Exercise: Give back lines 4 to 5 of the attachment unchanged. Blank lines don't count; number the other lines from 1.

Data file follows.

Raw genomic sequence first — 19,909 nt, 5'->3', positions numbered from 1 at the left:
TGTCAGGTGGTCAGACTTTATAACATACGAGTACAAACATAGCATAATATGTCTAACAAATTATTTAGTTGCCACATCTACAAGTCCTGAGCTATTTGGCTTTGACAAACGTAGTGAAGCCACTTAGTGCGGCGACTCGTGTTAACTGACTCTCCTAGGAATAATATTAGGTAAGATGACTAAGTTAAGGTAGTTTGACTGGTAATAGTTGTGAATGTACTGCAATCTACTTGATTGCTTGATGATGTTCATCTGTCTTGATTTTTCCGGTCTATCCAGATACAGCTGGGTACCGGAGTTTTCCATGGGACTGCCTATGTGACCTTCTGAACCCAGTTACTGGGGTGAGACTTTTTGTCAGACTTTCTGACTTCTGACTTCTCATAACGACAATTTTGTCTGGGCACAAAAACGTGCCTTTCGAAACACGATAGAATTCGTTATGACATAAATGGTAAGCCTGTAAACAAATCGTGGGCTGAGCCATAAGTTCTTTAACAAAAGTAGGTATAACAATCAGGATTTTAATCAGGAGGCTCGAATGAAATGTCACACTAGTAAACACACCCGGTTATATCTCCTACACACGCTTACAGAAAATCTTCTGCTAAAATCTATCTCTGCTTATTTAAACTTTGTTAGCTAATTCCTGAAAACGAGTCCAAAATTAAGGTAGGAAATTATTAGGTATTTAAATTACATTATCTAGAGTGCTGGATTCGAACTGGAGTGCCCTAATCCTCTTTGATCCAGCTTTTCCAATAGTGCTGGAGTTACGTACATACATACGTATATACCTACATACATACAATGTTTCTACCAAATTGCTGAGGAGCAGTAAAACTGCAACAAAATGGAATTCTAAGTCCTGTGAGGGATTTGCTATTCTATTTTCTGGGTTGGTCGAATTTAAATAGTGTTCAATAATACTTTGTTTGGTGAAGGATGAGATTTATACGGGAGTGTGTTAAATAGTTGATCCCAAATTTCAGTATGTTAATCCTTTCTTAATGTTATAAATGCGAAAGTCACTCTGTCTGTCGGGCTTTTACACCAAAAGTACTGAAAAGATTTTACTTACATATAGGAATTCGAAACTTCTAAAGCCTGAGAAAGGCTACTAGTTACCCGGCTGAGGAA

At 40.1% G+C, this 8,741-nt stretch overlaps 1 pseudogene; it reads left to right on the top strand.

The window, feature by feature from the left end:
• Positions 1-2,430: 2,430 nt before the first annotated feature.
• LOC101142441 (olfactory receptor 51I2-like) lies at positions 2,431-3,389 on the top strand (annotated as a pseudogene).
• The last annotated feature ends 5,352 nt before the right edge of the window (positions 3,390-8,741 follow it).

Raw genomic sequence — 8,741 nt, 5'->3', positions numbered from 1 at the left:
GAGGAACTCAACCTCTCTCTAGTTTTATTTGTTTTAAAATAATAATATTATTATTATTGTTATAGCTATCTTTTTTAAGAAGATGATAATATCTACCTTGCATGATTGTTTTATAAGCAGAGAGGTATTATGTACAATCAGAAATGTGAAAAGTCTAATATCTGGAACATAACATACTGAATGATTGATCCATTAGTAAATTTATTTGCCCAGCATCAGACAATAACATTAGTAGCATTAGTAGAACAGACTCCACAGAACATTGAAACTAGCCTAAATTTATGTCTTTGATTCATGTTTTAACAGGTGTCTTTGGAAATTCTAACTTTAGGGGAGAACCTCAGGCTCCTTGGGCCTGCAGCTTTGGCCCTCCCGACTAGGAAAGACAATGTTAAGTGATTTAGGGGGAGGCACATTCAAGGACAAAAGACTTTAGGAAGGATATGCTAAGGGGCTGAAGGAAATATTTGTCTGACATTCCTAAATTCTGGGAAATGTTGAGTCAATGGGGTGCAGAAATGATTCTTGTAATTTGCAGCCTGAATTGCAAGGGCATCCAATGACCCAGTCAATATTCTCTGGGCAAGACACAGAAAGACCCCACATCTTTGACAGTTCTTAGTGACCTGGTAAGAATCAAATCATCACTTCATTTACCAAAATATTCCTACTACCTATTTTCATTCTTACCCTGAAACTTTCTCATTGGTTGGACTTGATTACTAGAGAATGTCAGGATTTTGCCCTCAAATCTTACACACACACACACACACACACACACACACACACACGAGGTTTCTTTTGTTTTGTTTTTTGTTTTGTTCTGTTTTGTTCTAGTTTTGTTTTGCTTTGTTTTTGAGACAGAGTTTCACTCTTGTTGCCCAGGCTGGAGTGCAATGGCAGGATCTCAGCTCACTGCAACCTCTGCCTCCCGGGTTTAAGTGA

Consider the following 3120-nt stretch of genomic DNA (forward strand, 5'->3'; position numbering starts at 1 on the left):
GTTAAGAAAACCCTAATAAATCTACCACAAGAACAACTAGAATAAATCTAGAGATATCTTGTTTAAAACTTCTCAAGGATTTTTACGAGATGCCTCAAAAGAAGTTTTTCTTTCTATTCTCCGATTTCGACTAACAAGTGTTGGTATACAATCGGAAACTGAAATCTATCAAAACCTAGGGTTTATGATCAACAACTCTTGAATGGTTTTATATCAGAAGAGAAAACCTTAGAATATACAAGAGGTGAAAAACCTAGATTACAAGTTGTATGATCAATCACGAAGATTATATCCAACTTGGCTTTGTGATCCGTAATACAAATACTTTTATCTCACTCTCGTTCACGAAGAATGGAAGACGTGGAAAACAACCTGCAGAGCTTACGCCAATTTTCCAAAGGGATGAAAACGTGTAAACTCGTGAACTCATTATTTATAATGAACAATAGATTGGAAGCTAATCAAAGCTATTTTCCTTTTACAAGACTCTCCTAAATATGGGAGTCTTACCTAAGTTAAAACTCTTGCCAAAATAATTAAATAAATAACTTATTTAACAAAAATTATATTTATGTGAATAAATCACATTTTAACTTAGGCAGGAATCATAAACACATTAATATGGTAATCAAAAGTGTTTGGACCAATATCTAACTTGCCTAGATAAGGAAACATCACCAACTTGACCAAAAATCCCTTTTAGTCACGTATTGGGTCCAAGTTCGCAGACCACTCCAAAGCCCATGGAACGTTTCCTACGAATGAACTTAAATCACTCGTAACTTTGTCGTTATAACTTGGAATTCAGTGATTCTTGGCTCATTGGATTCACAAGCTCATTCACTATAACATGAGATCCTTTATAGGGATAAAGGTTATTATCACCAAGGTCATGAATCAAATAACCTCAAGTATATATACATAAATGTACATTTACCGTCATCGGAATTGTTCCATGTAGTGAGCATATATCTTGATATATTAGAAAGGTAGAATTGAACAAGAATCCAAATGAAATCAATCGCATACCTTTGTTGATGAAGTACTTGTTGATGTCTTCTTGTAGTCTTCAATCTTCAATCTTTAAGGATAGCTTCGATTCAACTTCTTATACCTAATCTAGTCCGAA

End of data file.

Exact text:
The window, feature by feature from the left end:
• Positions 1-2,430: 2,430 nt before the first annotated feature.